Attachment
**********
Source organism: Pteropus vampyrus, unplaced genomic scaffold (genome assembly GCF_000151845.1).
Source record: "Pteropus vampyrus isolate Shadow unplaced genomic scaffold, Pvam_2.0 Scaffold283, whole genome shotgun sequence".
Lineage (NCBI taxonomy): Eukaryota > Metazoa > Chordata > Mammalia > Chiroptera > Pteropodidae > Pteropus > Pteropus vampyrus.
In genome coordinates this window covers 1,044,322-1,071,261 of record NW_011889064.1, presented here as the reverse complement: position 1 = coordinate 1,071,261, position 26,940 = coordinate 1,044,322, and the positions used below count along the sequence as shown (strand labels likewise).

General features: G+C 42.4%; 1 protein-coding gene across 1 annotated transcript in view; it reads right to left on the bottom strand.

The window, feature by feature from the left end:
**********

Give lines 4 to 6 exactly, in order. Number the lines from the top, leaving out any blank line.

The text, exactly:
In genome coordinates this window covers 1,044,322-1,071,261 of record NW_011889064.1, presented here as the reverse complement: position 1 = coordinate 1,071,261, position 26,940 = coordinate 1,044,322, and the positions used below count along the sequence as shown (strand labels likewise).

General features: G+C 42.4%; 1 protein-coding gene across 1 annotated transcript in view; it reads right to left on the bottom strand.

The window, feature by feature from the left end: